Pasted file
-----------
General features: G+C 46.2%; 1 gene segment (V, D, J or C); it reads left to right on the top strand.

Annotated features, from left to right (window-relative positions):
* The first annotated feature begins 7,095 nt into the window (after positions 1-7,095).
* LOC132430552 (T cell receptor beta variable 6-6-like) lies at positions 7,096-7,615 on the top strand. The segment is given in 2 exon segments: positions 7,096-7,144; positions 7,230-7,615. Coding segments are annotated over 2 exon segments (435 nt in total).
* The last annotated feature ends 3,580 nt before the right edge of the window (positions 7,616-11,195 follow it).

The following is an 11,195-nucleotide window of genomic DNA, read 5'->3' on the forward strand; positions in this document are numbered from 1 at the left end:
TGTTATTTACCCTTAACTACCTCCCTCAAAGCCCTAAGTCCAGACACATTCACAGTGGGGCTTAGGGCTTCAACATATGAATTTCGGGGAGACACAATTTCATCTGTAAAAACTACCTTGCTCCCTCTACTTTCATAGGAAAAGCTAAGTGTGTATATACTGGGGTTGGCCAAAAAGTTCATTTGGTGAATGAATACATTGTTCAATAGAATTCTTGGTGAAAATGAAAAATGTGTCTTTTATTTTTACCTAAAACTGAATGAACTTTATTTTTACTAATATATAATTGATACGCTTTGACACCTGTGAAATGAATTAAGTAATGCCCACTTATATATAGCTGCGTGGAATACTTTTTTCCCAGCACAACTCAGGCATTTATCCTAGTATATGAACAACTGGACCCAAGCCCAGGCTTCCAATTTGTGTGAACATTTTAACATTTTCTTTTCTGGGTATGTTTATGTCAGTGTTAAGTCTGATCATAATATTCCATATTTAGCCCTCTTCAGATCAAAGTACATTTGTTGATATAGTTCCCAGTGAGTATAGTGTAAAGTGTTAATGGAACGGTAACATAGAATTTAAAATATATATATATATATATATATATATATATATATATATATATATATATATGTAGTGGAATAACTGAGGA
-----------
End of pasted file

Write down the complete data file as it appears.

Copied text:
General features: G+C 46.2%; 1 gene segment (V, D, J or C); it reads left to right on the top strand.

Annotated features, from left to right (window-relative positions):
* The first annotated feature begins 7,095 nt into the window (after positions 1-7,095).
* LOC132430552 (T cell receptor beta variable 6-6-like) lies at positions 7,096-7,615 on the top strand. The segment is given in 2 exon segments: positions 7,096-7,144; positions 7,230-7,615. Coding segments are annotated over 2 exon segments (435 nt in total).
* The last annotated feature ends 3,580 nt before the right edge of the window (positions 7,616-11,195 follow it).

The following is an 11,195-nucleotide window of genomic DNA, read 5'->3' on the forward strand; positions in this document are numbered from 1 at the left end:
TGTTATTTACCCTTAACTACCTCCCTCAAAGCCCTAAGTCCAGACACATTCACAGTGGGGCTTAGGGCTTCAACATATGAATTTCGGGGAGACACAATTTCATCTGTAAAAACTACCTTGCTCCCTCTACTTTCATAGGAAAAGCTAAGTGTGTATATACTGGGGTTGGCCAAAAAGTTCATTTGGTGAATGAATACATTGTTCAATAGAATTCTTGGTGAAAATGAAAAATGTGTCTTTTATTTTTACCTAAAACTGAATGAACTTTATTTTTACTAATATATAATTGATACGCTTTGACACCTGTGAAATGAATTAAGTAATGCCCACTTATATATAGCTGCGTGGAATACTTTTTTCCCAGCACAACTCAGGCATTTATCCTAGTATATGAACAACTGGACCCAAGCCCAGGCTTCCAATTTGTGTGAACATTTTAACATTTTCTTTTCTGGGTATGTTTATGTCAGTGTTAAGTCTGATCATAATATTCCATATTTAGCCCTCTTCAGATCAAAGTACATTTGTTGATATAGTTCCCAGTGAGTATAGTGTAAAGTGTTAATGGAACGGTAACATAGAATTTAAAATATATATATATATATATATATATATATATATATATATATATATATATATGTAGTGGAATAACTGAGGA